[p2p-research] Second Life restricts free content
michelsub2004 at gmail.com
Thu Nov 26 09:51:47 CET 2009
step by step we are getting there, this has definitely been a breakthrough
year for the political self-organizing of the movement
this is the best overview for an integrated policy framework so far, and I
really recommend that everyone reads it:
Kosmos Journal People Sharing Resources | Toward a New Multilateralism of
the Global Commons<http://www.kosmosjournal.org/kjo2/library/kosmos-articles/people-sharing-resources.shtml>
The opening decades of this century are a pivotal time in which many of our
current beliefs and practices will be reexamined. During the last century,
the economic and political catastrophes that befell the world inspired an
earlier generation to create a multilateral system defined by an
unprecedented vision of cooperation and security for the international
community. It promised that global private goods (financial investment,
private credit and trade) and global public goods (aid, loans through the
International Monetary Fund and World Bank and other assistance from
international development programs) would resolve the world’s major domestic
and transborder economic problems. But this grand experiment in
international cooperation has failed miserably.
On Sun, Nov 22, 2009 at 11:36 PM, Franz Nahrada <f.nahrada at reflex.at> wrote:
> Received this from Michael Gursteins Community Informatics List today.
> very interesting development.
> All that calls for a new, commons-oriented policy but when will critical
> mass be big enough?
> ----- Ursprüngliche Nachricht -----
> Putting up toll booths in (what had been seen as) a commons?
> ---------- Forwarded message ----------
> Date: Sat, 21 Nov 2009 11:42:32 +0000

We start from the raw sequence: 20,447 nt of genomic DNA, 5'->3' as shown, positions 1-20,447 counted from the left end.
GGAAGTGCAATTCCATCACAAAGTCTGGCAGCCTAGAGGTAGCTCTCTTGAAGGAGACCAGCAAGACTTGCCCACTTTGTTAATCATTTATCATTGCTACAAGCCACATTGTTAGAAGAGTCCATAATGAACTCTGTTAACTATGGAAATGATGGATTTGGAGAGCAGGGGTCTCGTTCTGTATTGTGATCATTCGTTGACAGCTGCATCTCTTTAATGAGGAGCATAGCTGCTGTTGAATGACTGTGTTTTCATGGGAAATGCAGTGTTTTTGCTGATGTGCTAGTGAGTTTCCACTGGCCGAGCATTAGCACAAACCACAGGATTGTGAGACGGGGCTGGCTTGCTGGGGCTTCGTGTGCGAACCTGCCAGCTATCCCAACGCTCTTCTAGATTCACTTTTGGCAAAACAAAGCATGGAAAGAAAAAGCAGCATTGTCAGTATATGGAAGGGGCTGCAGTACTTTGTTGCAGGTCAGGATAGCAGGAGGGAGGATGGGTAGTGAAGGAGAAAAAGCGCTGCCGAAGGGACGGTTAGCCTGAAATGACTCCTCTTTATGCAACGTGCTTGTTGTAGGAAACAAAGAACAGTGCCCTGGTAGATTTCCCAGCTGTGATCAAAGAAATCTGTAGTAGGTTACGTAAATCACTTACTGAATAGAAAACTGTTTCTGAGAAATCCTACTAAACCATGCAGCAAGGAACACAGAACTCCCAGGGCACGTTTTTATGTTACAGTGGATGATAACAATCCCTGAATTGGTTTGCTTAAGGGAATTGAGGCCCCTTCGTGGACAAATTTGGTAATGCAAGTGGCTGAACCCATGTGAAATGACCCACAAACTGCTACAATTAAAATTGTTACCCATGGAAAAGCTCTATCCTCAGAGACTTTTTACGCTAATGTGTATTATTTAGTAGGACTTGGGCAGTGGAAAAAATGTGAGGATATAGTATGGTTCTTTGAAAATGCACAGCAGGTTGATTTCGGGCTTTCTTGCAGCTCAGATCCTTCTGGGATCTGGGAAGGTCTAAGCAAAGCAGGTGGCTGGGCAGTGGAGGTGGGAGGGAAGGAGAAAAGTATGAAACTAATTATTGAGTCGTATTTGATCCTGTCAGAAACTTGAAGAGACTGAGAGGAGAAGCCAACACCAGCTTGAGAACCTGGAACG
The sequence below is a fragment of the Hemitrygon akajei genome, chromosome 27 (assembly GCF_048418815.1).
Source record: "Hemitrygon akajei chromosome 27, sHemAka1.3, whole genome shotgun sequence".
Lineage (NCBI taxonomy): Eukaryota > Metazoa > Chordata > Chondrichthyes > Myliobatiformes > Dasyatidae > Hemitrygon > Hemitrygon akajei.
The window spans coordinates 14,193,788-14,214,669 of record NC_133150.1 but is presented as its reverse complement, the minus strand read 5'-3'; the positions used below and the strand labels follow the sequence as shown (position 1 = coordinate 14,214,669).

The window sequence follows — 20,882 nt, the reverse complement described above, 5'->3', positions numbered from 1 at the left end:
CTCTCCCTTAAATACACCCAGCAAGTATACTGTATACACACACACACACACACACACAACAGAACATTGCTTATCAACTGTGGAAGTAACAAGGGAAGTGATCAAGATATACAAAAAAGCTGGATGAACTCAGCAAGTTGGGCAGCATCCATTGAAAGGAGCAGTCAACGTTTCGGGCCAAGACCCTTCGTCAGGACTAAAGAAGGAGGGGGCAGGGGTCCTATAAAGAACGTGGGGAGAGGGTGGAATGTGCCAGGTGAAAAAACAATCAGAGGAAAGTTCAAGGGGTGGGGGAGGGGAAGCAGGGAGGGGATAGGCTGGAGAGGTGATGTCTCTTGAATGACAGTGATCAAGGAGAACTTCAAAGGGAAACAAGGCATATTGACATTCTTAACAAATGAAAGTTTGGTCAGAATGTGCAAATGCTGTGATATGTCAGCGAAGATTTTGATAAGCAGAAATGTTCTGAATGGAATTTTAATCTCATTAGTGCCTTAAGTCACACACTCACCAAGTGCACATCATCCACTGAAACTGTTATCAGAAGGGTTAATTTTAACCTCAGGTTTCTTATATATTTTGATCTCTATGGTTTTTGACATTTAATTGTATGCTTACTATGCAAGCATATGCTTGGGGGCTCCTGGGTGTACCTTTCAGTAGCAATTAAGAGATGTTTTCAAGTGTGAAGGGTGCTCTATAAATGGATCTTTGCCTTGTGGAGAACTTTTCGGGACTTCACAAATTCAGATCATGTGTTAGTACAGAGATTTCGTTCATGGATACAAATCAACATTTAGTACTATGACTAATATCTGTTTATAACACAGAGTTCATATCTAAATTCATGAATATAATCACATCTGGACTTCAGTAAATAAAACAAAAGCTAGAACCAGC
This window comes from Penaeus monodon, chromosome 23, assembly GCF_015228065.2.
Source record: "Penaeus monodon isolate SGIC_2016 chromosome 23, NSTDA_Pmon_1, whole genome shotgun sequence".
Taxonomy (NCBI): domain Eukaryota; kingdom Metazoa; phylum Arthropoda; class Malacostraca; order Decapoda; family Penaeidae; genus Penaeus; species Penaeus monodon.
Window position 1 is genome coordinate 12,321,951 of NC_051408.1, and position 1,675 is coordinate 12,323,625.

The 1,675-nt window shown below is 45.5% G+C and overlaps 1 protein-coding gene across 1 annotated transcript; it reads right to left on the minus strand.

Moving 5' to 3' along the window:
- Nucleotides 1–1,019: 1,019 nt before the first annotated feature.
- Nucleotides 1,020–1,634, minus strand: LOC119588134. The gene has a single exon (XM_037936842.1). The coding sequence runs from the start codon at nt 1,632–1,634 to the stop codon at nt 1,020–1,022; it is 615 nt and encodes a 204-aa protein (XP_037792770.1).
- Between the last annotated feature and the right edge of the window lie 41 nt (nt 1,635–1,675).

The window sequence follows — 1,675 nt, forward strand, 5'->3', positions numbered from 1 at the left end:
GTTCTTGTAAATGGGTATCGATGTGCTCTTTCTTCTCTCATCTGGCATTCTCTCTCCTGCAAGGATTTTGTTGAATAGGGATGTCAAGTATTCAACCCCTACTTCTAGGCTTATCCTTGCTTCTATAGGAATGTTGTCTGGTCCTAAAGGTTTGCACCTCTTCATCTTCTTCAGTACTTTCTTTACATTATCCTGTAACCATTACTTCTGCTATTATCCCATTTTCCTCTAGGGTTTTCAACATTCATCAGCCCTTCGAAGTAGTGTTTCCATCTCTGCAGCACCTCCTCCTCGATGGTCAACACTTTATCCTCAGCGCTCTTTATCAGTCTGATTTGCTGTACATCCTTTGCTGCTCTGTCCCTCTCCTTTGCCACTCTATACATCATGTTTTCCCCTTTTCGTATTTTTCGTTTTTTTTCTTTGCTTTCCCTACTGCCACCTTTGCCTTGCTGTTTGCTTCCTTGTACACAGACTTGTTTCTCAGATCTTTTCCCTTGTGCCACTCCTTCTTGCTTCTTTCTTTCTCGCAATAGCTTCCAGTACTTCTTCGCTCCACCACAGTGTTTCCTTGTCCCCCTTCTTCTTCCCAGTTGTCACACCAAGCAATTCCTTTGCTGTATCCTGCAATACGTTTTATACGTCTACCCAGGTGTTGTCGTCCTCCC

> From: marc garrett <marc.garrett at furtherfield.org>
> Reply-To: NetBehaviour for networked distributed creativity
> <netbehaviour at netbehaviour.org>
> To: NetBehaviour for networked distributed creativity
> <netbehaviour at netbehaviour.org>
> Subject: [NetBehaviour] Second Life To Remove Free Content From Web Search.
> Second Life To Remove Free Content From Web Search.
> "In a move that continues to shake the Second Life community of content
> creators, merchants, and consumers, Linden Labs has declared that free
> virtual content will no longer be searchable without listing payments on
> their website portal
> and additional fees will be added with the intention of discouraging
> content listed for inexpensive selling prices. The move is particularly
> troubling because the online Web listing service is the de facto search
> engine for virtual content in Second Life, since the in-world search
> tools are unable to provide information about an object beyond name and
> location - basic textual descriptions, pictures, or descriptions of
> licensing, size, or content-category are not possible. While initially
> the change was explained as a response to community feedback, the
> residents involved in this feedback process were revealed to be fewer
> than 100 in number, primarily larger merchants among a community of
> millions. Within 24 hours of the announcement, the feedback thread
> (https://blogs.secondlife.com/message/38923#38923) has swelled to over
> 1,000 overwhelmingly negative responses. Additionally, in-world protests
> have erupted throughout the day, and over 20,000 objects have been
> voluntarily removed from the online store by angered merchants."
> Read on for more details on the brouhaha.
> Adding to the controversy are the officially stated justifications in
> the FAQ
> such as 'They [free content listings] hinder the shopping experience
> because a "sort by price" puts all freebies first,' and the perplexing
> statement 'They [free listings] garner so much attention that Residents
> are driven toward the freebies instead of quality, fairly priced items.'
> Various independent virtual content listing sites have been proposed,
> such as Meta-life.net (http://meta-life.net/) and Slapt.me
> (http://slapt.me/), but attempts to post this information on the Second
> Life forums has been met with aggressive administrative censorship of
> these links.
> Found originally on slashdot.org
> NetBehaviour mailing list
> NetBehaviour at netbehaviour.org
> p2presearch mailing list
> p2presearch at listcultures.org
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